KU Leuven: Dying stars can still produce planets

Planets like Earth, as well as all the others in our solar system, formed not long after the sun. It started burning 4.6 billion years ago, and over the millions of years that followed, the matter around it clumped together into protoplanets. The birth of the planets in that protoplanetary disk, a gigantic pancake of dust and gas with the sun in the middle, explains why they all revolve in the same plane.

But such disks of dust and gas don’t necessarily have to hang around newborn stars. They can also form completely separate from star formation, for example around binary stars of which one is dying (binary stars are two stars that revolve around their common center of gravity, also called a binary system). As a medium-sized star (such as the Sun) nears its end, it catapults the outermost part of its atmosphere into space, after which it slowly fades out as a so-called white dwarf. In binary stars, however, the gravitational gravitational pull of the living star forces the matter ejected from the dying star into a flat rotating disk. This disk of matter also closely resembles the protoplanetary disks observed by astronomers around young stars elsewhere in the Milky Way.

That was all already known. What is new, however, is that the discs of matter around such so-called evolved binary stars often show fingerprints of, yes, planet formation. This has been discovered by an international team of astronomers led by researchers from KU Leuven. In fact, their observations indicate that this is the case with one in ten of these binary stars. “In ten percent of evolved binary stars we see a large cavity (a gap/opening, ed.) in the disc of matter”, says KU Leuven astronomer Jacques Kluska, first author of the article in the journal Astronomy & Astrophysics, in which the discovery is described. “That indicates that something is floating around there that has gathered all the matter at the height of the cavity.”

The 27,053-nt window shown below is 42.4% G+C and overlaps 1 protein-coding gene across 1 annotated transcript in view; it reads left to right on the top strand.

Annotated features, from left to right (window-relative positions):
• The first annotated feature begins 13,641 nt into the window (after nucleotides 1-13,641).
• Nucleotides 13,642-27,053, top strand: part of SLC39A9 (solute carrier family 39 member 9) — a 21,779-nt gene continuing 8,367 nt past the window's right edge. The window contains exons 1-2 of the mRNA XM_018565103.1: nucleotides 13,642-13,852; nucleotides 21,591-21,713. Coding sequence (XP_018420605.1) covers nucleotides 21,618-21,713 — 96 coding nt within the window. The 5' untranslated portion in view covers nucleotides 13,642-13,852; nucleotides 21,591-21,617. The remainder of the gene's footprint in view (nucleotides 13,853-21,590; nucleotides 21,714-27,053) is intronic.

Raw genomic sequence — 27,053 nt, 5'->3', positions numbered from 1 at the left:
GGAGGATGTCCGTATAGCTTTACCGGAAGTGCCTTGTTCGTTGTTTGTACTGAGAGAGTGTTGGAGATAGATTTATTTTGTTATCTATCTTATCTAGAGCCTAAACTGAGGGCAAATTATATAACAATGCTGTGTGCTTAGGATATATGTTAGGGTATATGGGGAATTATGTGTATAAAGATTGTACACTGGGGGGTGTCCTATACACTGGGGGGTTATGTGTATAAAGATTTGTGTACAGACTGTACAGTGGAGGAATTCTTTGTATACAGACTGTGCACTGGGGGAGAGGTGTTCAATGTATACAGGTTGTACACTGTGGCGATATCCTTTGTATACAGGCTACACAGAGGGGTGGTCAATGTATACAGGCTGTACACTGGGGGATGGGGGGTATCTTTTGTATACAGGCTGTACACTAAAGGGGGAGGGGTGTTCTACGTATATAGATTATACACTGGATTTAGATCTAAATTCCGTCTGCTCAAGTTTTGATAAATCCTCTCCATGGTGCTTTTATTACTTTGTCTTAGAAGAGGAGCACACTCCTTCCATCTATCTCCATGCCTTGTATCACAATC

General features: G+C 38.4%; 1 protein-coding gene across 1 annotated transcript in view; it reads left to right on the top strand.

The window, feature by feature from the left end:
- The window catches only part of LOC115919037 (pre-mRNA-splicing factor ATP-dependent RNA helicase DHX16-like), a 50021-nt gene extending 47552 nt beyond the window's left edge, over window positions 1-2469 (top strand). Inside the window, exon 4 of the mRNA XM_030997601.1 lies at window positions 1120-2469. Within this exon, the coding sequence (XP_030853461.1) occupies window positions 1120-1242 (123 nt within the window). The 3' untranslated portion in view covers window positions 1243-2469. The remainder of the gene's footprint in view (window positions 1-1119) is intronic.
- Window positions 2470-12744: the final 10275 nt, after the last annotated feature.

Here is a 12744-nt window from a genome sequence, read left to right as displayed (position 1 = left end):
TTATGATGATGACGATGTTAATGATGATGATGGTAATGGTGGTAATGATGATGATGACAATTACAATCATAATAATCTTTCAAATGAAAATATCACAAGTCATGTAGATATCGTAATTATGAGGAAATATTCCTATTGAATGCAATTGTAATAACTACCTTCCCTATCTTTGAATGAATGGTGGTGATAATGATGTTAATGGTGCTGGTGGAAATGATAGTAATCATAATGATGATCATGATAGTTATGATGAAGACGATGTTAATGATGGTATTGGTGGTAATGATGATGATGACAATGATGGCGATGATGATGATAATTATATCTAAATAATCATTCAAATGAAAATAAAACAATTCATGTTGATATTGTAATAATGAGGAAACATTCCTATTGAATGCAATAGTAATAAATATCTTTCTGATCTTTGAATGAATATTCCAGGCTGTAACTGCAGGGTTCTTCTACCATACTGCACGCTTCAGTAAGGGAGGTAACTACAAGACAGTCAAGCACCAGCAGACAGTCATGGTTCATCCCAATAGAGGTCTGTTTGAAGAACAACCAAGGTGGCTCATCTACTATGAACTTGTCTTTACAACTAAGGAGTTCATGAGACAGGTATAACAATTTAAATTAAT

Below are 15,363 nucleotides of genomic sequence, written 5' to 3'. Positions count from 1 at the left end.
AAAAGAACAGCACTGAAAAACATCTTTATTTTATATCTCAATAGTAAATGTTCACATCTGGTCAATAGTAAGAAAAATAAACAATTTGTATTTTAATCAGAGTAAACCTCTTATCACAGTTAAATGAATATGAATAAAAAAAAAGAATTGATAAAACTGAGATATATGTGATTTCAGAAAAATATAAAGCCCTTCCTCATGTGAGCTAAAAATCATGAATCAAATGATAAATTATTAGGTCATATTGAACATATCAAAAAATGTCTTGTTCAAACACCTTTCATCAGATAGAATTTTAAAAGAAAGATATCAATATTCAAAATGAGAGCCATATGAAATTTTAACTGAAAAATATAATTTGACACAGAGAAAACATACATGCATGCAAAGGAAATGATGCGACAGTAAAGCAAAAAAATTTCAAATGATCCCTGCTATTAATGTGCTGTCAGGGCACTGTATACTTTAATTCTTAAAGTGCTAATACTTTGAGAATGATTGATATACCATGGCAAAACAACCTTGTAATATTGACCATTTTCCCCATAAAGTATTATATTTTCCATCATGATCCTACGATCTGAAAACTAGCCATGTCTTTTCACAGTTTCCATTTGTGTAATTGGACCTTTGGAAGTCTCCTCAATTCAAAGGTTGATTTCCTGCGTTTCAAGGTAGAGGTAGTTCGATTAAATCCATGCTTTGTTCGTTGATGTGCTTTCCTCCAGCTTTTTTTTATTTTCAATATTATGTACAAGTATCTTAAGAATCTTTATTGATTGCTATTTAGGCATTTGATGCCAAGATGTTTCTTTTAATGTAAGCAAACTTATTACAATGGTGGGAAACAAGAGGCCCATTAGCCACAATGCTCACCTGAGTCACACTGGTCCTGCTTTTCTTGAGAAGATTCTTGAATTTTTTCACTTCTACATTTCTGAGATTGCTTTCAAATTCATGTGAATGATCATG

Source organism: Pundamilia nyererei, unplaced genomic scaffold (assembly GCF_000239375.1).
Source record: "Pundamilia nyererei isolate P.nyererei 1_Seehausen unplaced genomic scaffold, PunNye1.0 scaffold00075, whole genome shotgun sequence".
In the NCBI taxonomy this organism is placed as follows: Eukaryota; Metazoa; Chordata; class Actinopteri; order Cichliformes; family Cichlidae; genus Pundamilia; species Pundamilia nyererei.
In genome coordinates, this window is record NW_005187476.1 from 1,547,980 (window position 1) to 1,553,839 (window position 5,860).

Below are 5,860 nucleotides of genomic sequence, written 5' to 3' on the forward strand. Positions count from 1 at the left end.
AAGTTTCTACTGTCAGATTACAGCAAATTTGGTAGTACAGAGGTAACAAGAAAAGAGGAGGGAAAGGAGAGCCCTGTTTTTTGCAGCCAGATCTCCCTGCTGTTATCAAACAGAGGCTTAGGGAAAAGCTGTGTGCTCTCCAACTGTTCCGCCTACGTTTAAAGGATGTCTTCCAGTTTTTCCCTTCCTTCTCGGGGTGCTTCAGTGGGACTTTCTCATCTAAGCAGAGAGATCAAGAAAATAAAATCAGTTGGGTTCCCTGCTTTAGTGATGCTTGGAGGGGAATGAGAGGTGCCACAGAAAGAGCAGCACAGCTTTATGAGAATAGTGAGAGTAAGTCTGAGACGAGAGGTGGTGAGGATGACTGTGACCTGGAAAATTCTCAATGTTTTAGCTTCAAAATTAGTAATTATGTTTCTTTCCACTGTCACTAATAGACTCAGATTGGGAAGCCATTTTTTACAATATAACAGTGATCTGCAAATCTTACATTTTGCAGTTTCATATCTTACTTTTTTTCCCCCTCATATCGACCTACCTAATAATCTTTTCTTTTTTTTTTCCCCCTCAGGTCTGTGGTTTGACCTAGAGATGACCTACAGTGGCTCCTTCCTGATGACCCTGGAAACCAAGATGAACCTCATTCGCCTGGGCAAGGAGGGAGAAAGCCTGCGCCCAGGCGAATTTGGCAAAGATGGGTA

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Second Generation Planets
The clearing of matter may be the work of a planet. It might not have formed at the very beginning of the life of one of the double stars, but at the very end of it. The astronomers also found strong evidence for the formation of such second-generation planets. “In the evolved binary stars with a large disc of matter cavity, we saw that heavy elements such as iron are very scarce in the outer regions of the binary stars,” says Kluska. “That strongly suggests that matter particles rich in these elements were scavenged by a planet.” The Leuven astronomer does not rule out the possibility that several planets could form in this way in this type of binary star.

In the evolved binary stars with a large cavity in the matter disk, we saw that heavy elements such as iron are very scarce in their outer regions. This strongly suggests that these matter particles were captured by a planet.

– astronomer Jacques Kluska

The discovery came during an inventory by astronomers of evolved binary stars in our Milky Way. They did so on the basis of existing, publicly available observations. Kluska and his colleagues turfed 85 such binary star pairs. In ten pairs, the researchers found a disk of matter with a large cavity on infrared images.

Existing theories to the test
If the existence of second-generation planets around evolved binary stars is soon confirmed by new observations, and if it turns out that they only formed after one of the stars had already reached the end of its life, then the theories about planet formation have to be adjusted. “The confirmation or refutation of this very special way of planet formation will be an unprecedented test for current theories,” said Professor Hans Van Winckel, head of the Institute of Astronomy at KU Leuven.

The Leuven astronomers want to verify their hypothesis themselves. To do this, they will take a closer look at the ten binary star pairs whose disc of matter shows a large cavity with the large telescopes of the European Southern Observatory in Chile.

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